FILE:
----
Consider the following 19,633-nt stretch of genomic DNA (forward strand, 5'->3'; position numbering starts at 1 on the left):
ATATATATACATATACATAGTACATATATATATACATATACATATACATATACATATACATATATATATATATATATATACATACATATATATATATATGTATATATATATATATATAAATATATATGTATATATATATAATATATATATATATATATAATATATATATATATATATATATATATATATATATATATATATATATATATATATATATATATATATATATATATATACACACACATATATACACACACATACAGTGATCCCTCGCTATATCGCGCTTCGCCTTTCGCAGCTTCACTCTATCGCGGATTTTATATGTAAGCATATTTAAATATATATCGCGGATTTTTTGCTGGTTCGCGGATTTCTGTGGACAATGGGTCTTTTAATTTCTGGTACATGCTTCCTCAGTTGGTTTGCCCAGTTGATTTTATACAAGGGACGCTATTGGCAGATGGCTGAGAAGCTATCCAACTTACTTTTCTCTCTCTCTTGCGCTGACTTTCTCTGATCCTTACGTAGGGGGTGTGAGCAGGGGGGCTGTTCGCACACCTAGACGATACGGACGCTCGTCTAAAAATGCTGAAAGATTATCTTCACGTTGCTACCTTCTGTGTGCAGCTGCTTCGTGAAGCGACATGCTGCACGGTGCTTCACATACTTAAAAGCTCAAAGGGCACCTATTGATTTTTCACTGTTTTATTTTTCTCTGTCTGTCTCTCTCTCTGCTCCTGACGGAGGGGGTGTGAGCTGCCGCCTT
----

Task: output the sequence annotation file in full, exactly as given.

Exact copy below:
Consider the following 19,633-nt stretch of genomic DNA (forward strand, 5'->3'; position numbering starts at 1 on the left):
ATATATATACATATACATAGTACATATATATATACATATACATATACATATACATATACATATATATATATATATATATACATACATATATATATATATGTATATATATATATATATAAATATATATGTATATATATATAATATATATATATATATATAATATATATATATATATATATATATATATATATATATATATATATATATATATATATATATATATATATATATATATACACACACATATATACACACACATACAGTGATCCCTCGCTATATCGCGCTTCGCCTTTCGCAGCTTCACTCTATCGCGGATTTTATATGTAAGCATATTTAAATATATATCGCGGATTTTTTGCTGGTTCGCGGATTTCTGTGGACAATGGGTCTTTTAATTTCTGGTACATGCTTCCTCAGTTGGTTTGCCCAGTTGATTTTATACAAGGGACGCTATTGGCAGATGGCTGAGAAGCTATCCAACTTACTTTTCTCTCTCTCTTGCGCTGACTTTCTCTGATCCTTACGTAGGGGGTGTGAGCAGGGGGGCTGTTCGCACACCTAGACGATACGGACGCTCGTCTAAAAATGCTGAAAGATTATCTTCACGTTGCTACCTTCTGTGTGCAGCTGCTTCGTGAAGCGACATGCTGCACGGTGCTTCACATACTTAAAAGCTCAAAGGGCACCTATTGATTTTTCACTGTTTTATTTTTCTCTGTCTGTCTCTCTCTCTGCTCCTGACGGAGGGGGTGTGAGCTGCCGCCTT